MORRIS – John Kleinfeldt may be the only person in Morris who knows the original colors of the 120-year-old Marshall B. Wilson heritage home on the corner of Jackson and Calhoun Streets.
“It was painted sage green, mustard yellow and had a deep red accent – it was really beautiful,” Kleinfeldt said. “People at the historical society may argue that it was always white, but I know. I stripped all of the paint and found the colors.”
Kleinfeldt was the first painter to bring color back to the iconic Victorian home, now painted blue and white.
The life-long Morris resident has owned a painting and wallpaper business in Morris for nearly 45 years, but as of Tuesday, the well-known and respected painter has retired.
“I have officially hung up the brush,” he joked.
Kleinfeldt’s paint brush may not have covered every home in Morris, but it has covered quite a few, including several downtown businesses. He specialized in faux finishes and artistic murals for residential homes, but also painted several building exteriors.
“I always remember him wearing white,” said Kleinfeldt’s daughter, Sarah Fisher.
He said his most memorable job was repainting the exterior of the Wilson heritage home several years ago.
“It was always just white, and, in my opinion, boring,” Kleinfeldt said. “A Queen Victoria home has to be more than just white.”
After weeks of trying, he finally convinced the owner to paint the home a peach color with pumpkin orange accents. Since then, the home has been painted blue.
“I was so tired of white,” Kleinfeldt said. “People want to make things simple, but I want to make them beautiful.”
Every job Kleinfeldt has worked since childhood has required him to paint in some capacity. When he worked as a lifeguard for the Morris pool, they asked him to repaint the pools. In the Navy, his first assignment was painting a docked ship for seven months.
“I resisted it for a while, but it seemed like no matter what I tried, I would always end up painting,” he said. “Actually, the first book my parents ever bought me was called ‘900 Buckets of Paint,’ and it was about a painter. I guess maybe it was meant to be.”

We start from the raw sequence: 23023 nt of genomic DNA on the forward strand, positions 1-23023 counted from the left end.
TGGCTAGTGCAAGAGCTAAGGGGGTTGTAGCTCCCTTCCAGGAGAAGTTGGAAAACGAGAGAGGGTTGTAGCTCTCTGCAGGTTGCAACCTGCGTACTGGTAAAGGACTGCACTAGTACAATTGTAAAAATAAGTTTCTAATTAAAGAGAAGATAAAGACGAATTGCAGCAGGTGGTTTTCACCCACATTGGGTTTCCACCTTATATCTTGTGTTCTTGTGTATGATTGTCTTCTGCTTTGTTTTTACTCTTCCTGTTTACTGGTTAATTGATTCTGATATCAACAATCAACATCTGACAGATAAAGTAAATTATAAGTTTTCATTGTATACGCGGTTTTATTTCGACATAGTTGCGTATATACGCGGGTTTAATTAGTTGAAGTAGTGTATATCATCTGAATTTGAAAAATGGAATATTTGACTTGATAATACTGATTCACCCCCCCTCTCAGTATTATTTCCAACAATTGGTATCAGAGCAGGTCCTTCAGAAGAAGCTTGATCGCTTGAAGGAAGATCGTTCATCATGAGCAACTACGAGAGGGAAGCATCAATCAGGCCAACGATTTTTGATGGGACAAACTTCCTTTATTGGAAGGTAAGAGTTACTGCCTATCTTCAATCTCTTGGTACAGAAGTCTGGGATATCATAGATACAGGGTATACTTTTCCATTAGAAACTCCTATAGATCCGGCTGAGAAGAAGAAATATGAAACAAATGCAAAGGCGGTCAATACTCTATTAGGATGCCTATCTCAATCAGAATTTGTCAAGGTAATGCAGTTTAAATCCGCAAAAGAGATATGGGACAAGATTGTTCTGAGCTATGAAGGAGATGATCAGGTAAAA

After working a painting and plastering apprenticeship with a local union, Kleinfeldt began his own business in Morris.
He put an ad in the paper, but said he went four weeks without a single phone call. In the meantime, his family struggled to make ends meet.
“It was really hard in the beginning,” he said. “We had two young kids and we actually had to go on food stamps for a while.”
When he finally worked his first major job, word spread throughout Morris and Kleinfeldt had more work than he could handle.
“I had to take my ad out because I had more work than I could keep up with,” Kleinfeldt said. “I didn’t need to put another ad in the paper for 14 years.”
Aside from painting, Kleinfeldt can do carpentry and plaster work.
“He’s more than a painter, he’s a great carpenter, too,” said Rich Hexdall, owner of Fruland Funeral Home in Morris. “It was nice because I didn’t have to get delayed with the carpenter. I could just call John and he’d take care of it.”
Kleinfeldt said he has worked on Fruland Funeral Home for almost 40 years.
“John’s really great. It’s like they say, one in a million,” Hexdall said. “It’s just a shame that he has to quit.”
Kleinfeldt said after dealing with several knee problems, he is ready for retirement, although he admitted that retirement will be busy for him.
After his wife passed away, Kleinfeldt bought a smaller house he is in the process of remodeling. He also builds boats as a hobby, and goes on a missions trip with his church every summer where he teaches children painting and carpentry and helps build houses.
He said he also looks forward to spending time with his two children and grandchildren who live about three blocks away.
“Now that I’m actually retired, I don’t know how I ever had the time for work,” Kleinfeldt said. “I have so much going on.”